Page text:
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How California Regulation Will Destroy Uber’s Business Model

Recently the state of California struck a major blow to the ride-sharing industry, primarily the popular app-based taxi service, Uber. On June 19th, the California Labor Commissioner issued an order which officially labels Uber drivers as employees, instead of independent contractors like the ride-sharing business had intended for them to remain.

This reclassification of the drivers that opted into Uber’s business venture was due to the Labor Commissioner’s argument that the standards for applying to become an Uber driver and the expectations laid forth constituted that of a regular working employee. Apart from the numerous loopholes and expectations Uber and the state will have to work through in order to comply, Megan McArdle, a syndicated columnist, pointed out in her latest article some other factors that will make things more difficult and cumbersome over time:

Uber has to worry about not just the expense of complying with all these mandates, but also the expense of documenting that it has complied with these mandates — which will mean more paperwork and hassle for Uber’s HR staff and for the drivers themselves. The effect would be to introduce a substantial wedge between what Uber spends to keep a driver on the road and what drivers actually get in their checks. How many people will still be driving when their work starts to be micromanaged and their checks are docked to pay for all the new requirements?

California is not the only state that has created massive opposition for these ride-sharing companies such as Uber, states such as New York, North Carolina, and Virginia have been in this debacle before:

  • State governments are trying to crack down on these services with new, unnecessary regulations.
  • Uber and Lyft were the subject of a cease and desist letter in Virginia, which was subsequently lifted after a public outcry.
  • Airbnb was served with a subpoena from the New York Attorney General over alleged violations of hotel regulations.
  • The government in North Carolina is now talking about enacting new regulations to stifle these businesses, as they enter new markets.

FreedomWorks research analyst Logan Albright summed up perfectly why state governments should avoid creating additional regulation and red tape for these app-based services as a whole, not just rider-sharing services specifically:

Mobile apps are providing services that benefit consumers, workers, and communities. Don’t let regulators drive them out of business in order to protect favored monopolies.

Bottom line, allow individuals to opt into private agreements as long as both parties consent to the terms laid out in order for both parties to enjoy making a profit out of their services. The more government gets involved with rigging the game against entrepreneurs and people looking for work, the more our economy hurts because new business ventures and consumers are squashed before they can flourish.

CraiginGroveland's picture

I'm all for free enterprise, limited government, and innovation - and new paradigms.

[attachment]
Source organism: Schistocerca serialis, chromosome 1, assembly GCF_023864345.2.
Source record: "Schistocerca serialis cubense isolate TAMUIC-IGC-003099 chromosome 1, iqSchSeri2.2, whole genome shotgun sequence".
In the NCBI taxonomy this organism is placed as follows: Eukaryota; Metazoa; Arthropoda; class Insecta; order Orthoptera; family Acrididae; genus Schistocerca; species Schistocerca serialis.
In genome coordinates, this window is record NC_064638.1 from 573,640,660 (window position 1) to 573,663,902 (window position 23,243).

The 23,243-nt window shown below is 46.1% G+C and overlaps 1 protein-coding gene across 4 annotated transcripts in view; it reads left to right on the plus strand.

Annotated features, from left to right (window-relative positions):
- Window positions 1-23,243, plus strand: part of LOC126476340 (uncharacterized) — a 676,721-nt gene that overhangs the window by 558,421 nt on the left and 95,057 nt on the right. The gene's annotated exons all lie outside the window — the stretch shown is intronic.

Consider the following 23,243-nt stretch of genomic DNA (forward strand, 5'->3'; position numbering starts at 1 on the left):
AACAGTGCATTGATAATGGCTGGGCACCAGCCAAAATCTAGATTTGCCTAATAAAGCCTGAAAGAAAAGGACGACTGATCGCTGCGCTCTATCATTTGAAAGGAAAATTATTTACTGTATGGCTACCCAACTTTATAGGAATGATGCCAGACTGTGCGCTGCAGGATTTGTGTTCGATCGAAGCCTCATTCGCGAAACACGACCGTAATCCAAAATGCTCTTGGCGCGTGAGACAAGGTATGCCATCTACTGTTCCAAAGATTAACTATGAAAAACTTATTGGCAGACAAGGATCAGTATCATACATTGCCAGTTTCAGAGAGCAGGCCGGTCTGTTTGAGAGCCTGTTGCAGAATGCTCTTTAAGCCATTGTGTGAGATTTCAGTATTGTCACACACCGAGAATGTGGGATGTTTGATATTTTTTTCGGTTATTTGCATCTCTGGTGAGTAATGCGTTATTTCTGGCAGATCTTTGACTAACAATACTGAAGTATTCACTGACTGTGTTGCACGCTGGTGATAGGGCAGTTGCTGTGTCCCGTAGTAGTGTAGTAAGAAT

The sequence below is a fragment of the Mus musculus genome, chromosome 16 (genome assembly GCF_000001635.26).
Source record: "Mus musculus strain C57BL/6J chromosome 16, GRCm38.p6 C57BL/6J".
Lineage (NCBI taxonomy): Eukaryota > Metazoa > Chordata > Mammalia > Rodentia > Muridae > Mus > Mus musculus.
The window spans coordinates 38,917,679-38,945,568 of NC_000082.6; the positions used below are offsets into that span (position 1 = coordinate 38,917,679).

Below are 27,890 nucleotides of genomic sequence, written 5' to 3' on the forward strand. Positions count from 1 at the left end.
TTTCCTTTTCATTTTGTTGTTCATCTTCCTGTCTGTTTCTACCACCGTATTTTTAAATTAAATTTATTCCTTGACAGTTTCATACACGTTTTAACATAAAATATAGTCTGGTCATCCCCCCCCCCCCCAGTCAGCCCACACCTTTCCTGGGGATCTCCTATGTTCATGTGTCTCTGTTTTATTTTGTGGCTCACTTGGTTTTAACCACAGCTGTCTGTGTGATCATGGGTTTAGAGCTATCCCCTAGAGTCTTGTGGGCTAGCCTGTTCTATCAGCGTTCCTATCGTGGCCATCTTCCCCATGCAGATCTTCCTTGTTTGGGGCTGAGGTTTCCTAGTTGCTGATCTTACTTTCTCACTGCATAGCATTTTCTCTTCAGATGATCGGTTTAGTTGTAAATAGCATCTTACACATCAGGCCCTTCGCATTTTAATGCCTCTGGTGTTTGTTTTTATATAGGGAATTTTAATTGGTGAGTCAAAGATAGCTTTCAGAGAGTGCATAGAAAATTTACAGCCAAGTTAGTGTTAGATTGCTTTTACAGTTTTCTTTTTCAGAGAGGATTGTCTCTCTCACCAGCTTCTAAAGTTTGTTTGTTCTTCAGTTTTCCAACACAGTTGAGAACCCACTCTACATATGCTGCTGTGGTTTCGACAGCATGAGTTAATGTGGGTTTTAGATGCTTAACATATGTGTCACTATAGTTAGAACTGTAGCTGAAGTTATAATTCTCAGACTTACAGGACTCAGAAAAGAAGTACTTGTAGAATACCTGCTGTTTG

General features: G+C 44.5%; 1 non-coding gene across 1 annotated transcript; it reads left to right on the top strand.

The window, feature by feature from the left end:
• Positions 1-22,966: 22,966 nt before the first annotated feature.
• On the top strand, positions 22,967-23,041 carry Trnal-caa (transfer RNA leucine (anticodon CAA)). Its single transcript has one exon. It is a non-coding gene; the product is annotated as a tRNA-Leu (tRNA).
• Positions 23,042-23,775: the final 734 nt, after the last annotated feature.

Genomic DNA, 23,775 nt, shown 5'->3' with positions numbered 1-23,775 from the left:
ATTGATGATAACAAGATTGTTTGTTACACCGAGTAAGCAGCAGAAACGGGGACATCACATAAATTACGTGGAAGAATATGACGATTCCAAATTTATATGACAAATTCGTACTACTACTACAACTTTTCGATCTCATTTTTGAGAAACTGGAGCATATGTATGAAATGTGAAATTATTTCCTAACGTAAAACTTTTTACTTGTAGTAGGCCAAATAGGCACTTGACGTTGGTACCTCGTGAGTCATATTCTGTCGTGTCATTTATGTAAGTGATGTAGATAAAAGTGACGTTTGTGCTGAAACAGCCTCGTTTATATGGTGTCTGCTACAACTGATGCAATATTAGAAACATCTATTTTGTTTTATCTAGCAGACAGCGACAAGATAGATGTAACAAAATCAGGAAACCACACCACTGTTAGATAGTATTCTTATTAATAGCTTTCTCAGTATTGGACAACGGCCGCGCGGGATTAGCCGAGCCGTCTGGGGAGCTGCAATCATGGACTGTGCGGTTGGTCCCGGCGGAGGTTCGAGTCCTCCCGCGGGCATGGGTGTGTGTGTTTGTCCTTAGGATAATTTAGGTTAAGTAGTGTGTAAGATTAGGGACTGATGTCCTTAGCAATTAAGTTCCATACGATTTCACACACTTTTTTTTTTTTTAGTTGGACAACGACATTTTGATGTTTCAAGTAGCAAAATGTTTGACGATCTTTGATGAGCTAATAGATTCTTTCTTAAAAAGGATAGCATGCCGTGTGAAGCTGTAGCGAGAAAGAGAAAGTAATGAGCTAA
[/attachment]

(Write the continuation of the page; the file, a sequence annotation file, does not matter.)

That said, lets not forget one of the key services we all expect from our government - PROTECTION.

Protection is a fine line between to much and to little, between using force (the force of law) and education, and a fine line between dependency and self-sufficiency and individual responsibility. Balance is, in my opinion, key. Balance is worth keeping in mind.

Mr. Albright said, "Mobile apps are providing services that benefit consumers, workers, and communities. Don’t let regulators drive them out of business in order to protect favored monopolies."

Benefits are good. Stopping government from forcing people out of business is good. But jumping to the conclusion that protections are "in order to protect favored monopolies" ignores the balanced protection function of government.

I'm in the public service -lodging- business, and public safety is a BIG part of the service equation. Some aspects of public safety are regulated, some is inherent in the products and services we use, and other parts are a result of being informed and committed to public safety. For example, food storage and preparation regulations, refrigerators and dishwashers that comply with public safety standards, and various practices, such as pest control, facility cleanliness, guest security, emergency guidelines, adequate parking, signage, health policies, allowances for physical limitations, fit within the local community, even adequate insurance to compensate for unforeseen situations, etc., etc….

Then there is the social and business fabric of the community that may need time to shift to a new paradigm. If the benefits are so strong for services like airbnb and uber, then transition time is necessary. If, for example, the future of lodging significantly shifts towards homeowner and renter properties making up a large portion of the overnight lodging supply, driven by incremental income needs vs. for-profit business needs, and whereby the protections mentioned above are not incorporated into the renting equation, protection of the public and its property is compromised, and so is economic stability.

It will take time to level the playing field for public protection - regulation and enforcement, incorporation of new products and services, and proprietor education.

The overnight rental industry consist of a very diversified collection of players - a wide range of players from large worldwide enterprises to mom-and-pop small businesses. There is no single monopoly. And although there are very sizable special interest groups, government really does need to stay focused on its prime directive of protection. Yes, balanced protection, which includes both public safety and a stable shift into new commercial business, and new local neighborhood social fabric paradigms.

Craig Maxwell